In this thesis, the author sets out to identify and explore the techniques and effects of power by which teacher resistance is reduced towards the performance of a neoliberal professional identity in the English state-funded secondary school. The author reviews the current literature to establish how the logic of the markets has become the accepted organising principle in secondary education before putting poststructuralism to work in order to trouble it. Firstly, drawing on Foucaultian theory, he makes the case that teacher gossip, as conduit for subjugated knowledge, opens the teacher-researcher to more robust insights into teacher identity work than is possible via more traditional means. Secondly, he claims that storying is an effective strategy to explore individuals’ deployment of gossip in relation to the spatial and discursive conditions that enable, constrain and/or provoke it; to this end he argues that a story is able to usefully house the contradictory thoughts and feelings of the research-participants, whilst simultaneously addressing potential ethical concerns through the application of fictionalisation devices. Finally, in an experiment that looks to demonstrate the affordance claims he has made, the author experiments with storying the gossip-data he has collected; the stories serve as an active enquiry into how the dominant neoliberal discourse circumscribes what is and what is not “sayable” in the English secondary school, interrogating aspects of the institutional culture that creates the conditions for gossip, as a site of resistance, to emerge in the first place. In the conclusion, the author suggests potential measures that teachers might take to counter the impact that the techniques and effects of power identified have on their professional subject formation.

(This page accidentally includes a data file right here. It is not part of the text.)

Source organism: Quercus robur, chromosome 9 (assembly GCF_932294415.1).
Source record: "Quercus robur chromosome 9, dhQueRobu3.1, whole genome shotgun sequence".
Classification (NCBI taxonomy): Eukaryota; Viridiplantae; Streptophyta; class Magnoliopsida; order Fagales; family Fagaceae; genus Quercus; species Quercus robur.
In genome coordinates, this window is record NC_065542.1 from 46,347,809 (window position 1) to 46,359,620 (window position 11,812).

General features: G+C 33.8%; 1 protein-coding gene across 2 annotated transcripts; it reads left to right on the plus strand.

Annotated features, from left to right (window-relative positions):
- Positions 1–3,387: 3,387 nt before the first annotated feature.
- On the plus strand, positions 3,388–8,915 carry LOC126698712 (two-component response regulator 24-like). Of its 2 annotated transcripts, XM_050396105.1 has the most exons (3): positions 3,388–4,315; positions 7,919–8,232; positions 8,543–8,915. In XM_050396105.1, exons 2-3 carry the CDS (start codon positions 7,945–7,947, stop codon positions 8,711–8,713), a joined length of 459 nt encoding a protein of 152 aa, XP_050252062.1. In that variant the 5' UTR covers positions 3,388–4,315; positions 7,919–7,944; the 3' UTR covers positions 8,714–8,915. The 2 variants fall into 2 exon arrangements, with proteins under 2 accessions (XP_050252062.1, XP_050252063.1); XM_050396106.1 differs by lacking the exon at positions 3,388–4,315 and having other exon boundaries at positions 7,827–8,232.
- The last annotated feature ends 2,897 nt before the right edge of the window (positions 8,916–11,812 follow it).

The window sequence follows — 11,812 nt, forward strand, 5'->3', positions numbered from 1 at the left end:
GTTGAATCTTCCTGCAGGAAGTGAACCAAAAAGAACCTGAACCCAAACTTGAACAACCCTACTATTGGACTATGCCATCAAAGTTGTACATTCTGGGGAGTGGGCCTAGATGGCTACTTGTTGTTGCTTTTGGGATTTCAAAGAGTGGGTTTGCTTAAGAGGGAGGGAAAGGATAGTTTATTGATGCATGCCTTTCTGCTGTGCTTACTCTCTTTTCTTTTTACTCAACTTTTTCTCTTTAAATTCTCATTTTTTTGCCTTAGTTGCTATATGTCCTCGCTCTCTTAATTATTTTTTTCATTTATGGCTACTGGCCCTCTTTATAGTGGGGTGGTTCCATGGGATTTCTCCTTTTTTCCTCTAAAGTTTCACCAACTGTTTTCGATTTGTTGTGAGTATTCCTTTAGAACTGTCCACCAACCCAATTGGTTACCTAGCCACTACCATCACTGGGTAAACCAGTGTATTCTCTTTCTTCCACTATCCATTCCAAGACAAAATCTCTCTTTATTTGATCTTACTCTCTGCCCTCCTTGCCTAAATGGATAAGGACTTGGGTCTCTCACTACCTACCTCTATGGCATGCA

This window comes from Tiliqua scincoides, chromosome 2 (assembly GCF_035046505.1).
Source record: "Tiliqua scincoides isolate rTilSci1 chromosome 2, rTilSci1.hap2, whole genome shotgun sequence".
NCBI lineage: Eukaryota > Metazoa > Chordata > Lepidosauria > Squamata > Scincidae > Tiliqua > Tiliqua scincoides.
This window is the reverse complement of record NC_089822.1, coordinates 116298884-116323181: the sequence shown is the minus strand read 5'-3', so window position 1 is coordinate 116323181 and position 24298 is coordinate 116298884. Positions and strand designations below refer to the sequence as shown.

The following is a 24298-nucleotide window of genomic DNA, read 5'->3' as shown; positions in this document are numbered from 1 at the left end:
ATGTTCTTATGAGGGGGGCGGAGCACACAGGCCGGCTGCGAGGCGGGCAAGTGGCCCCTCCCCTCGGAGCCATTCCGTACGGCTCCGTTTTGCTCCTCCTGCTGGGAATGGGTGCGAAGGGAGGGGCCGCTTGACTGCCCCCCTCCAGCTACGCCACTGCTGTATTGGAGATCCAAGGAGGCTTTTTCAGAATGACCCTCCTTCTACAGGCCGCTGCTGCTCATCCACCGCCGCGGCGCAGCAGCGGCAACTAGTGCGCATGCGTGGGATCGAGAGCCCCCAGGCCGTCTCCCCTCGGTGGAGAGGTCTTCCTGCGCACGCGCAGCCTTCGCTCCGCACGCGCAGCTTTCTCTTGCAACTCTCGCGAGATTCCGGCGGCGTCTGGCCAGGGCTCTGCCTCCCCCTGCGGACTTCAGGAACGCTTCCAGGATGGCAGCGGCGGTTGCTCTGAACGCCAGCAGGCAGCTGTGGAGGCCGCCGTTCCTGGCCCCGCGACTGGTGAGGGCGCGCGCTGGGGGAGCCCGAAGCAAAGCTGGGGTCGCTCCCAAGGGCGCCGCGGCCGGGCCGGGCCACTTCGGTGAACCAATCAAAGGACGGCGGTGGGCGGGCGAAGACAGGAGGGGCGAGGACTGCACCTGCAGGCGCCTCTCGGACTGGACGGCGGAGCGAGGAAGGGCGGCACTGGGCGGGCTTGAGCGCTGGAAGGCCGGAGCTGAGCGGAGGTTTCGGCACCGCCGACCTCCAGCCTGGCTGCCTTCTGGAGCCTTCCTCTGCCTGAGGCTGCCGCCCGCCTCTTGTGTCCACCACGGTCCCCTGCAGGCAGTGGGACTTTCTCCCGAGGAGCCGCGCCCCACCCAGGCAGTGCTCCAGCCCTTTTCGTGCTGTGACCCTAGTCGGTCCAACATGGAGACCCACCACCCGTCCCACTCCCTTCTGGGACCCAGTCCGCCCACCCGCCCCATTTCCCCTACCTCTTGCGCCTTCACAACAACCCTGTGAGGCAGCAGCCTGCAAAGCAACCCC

|Date of Award||23 Jan 2020|
- The University of Bristol
|Supervisor||Janet L Orchard (Supervisor)|